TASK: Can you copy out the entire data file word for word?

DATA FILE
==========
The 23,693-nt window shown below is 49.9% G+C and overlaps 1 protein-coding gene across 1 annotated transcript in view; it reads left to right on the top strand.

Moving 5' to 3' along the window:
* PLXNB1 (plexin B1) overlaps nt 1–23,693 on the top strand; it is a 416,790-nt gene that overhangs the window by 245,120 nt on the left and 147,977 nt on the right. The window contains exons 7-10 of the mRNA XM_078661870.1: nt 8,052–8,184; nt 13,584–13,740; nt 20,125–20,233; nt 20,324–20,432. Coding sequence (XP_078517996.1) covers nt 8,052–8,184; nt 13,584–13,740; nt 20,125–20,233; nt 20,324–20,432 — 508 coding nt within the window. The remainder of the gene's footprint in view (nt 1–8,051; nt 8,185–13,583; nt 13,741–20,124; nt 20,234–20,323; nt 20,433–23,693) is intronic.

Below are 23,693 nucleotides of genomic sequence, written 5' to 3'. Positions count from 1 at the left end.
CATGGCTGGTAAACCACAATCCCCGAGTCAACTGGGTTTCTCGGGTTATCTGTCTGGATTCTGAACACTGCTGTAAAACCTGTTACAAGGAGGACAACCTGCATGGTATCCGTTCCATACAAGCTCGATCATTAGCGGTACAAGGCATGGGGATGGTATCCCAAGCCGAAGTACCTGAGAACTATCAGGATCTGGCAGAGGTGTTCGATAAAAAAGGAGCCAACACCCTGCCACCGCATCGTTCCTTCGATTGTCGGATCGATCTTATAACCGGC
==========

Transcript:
The 23,693-nt window shown below is 49.9% G+C and overlaps 1 protein-coding gene across 1 annotated transcript in view; it reads left to right on the top strand.

Moving 5' to 3' along the window:
* PLXNB1 (plexin B1) overlaps nt 1–23,693 on the top strand; it is a 416,790-nt gene that overhangs the window by 245,120 nt on the left and 147,977 nt on the right. The window contains exons 7-10 of the mRNA XM_078661870.1: nt 8,052–8,184; nt 13,584–13,740; nt 20,125–20,233; nt 20,324–20,432. Coding sequence (XP_078517996.1) covers nt 8,052–8,184; nt 13,584–13,740; nt 20,125–20,233; nt 20,324–20,432 — 508 coding nt within the window. The remainder of the gene's footprint in view (nt 1–8,051; nt 8,185–13,583; nt 13,741–20,124; nt 20,234–20,323; nt 20,433–23,693) is intronic.

Below are 23,693 nucleotides of genomic sequence, written 5' to 3'. Positions count from 1 at the left end.
CATGGCTGGTAAACCACAATCCCCGAGTCAACTGGGTTTCTCGGGTTATCTGTCTGGATTCTGAACACTGCTGTAAAACCTGTTACAAGGAGGACAACCTGCATGGTATCCGTTCCATACAAGCTCGATCATTAGCGGTACAAGGCATGGGGATGGTATCCCAAGCCGAAGTACCTGAGAACTATCAGGATCTGGCAGAGGTGTTCGATAAAAAAGGAGCCAACACCCTGCCACCGCATCGTTCCTTCGATTGTCGGATCGATCTTATAACCGGC